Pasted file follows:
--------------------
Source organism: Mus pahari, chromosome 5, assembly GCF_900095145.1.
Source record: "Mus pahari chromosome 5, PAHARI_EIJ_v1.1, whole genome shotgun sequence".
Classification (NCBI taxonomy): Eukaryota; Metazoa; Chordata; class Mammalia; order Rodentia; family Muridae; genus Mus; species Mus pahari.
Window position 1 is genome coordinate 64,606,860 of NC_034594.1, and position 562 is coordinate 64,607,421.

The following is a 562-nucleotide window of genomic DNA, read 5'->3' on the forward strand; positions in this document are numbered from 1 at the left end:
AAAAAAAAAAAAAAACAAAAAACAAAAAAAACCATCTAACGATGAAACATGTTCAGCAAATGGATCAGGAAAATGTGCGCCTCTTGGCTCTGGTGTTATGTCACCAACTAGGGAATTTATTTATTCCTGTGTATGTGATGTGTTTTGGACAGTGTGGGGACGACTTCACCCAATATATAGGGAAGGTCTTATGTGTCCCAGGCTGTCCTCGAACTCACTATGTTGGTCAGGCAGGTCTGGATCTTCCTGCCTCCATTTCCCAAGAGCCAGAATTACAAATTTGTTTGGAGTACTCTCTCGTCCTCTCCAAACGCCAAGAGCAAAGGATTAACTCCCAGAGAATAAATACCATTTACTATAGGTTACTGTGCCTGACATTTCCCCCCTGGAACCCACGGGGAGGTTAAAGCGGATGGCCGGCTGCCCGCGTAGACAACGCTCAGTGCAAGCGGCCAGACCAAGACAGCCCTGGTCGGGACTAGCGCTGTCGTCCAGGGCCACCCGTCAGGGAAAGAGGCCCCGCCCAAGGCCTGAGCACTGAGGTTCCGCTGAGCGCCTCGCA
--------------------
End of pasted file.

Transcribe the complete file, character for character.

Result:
Source organism: Mus pahari, chromosome 5, assembly GCF_900095145.1.
Source record: "Mus pahari chromosome 5, PAHARI_EIJ_v1.1, whole genome shotgun sequence".
Classification (NCBI taxonomy): Eukaryota; Metazoa; Chordata; class Mammalia; order Rodentia; family Muridae; genus Mus; species Mus pahari.
Window position 1 is genome coordinate 64,606,860 of NC_034594.1, and position 562 is coordinate 64,607,421.

The following is a 562-nucleotide window of genomic DNA, read 5'->3' on the forward strand; positions in this document are numbered from 1 at the left end:
AAAAAAAAAAAAAAACAAAAAACAAAAAAAACCATCTAACGATGAAACATGTTCAGCAAATGGATCAGGAAAATGTGCGCCTCTTGGCTCTGGTGTTATGTCACCAACTAGGGAATTTATTTATTCCTGTGTATGTGATGTGTTTTGGACAGTGTGGGGACGACTTCACCCAATATATAGGGAAGGTCTTATGTGTCCCAGGCTGTCCTCGAACTCACTATGTTGGTCAGGCAGGTCTGGATCTTCCTGCCTCCATTTCCCAAGAGCCAGAATTACAAATTTGTTTGGAGTACTCTCTCGTCCTCTCCAAACGCCAAGAGCAAAGGATTAACTCCCAGAGAATAAATACCATTTACTATAGGTTACTGTGCCTGACATTTCCCCCCTGGAACCCACGGGGAGGTTAAAGCGGATGGCCGGCTGCCCGCGTAGACAACGCTCAGTGCAAGCGGCCAGACCAAGACAGCCCTGGTCGGGACTAGCGCTGTCGTCCAGGGCCACCCGTCAGGGAAAGAGGCCCCGCCCAAGGCCTGAGCACTGAGGTTCCGCTGAGCGCCTCGCA